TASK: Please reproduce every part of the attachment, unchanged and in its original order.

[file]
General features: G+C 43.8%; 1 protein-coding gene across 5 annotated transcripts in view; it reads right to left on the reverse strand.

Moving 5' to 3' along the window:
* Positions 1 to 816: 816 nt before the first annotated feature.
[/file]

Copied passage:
General features: G+C 43.8%; 1 protein-coding gene across 5 annotated transcripts in view; it reads right to left on the reverse strand.

Moving 5' to 3' along the window:
* Positions 1 to 816: 816 nt before the first annotated feature.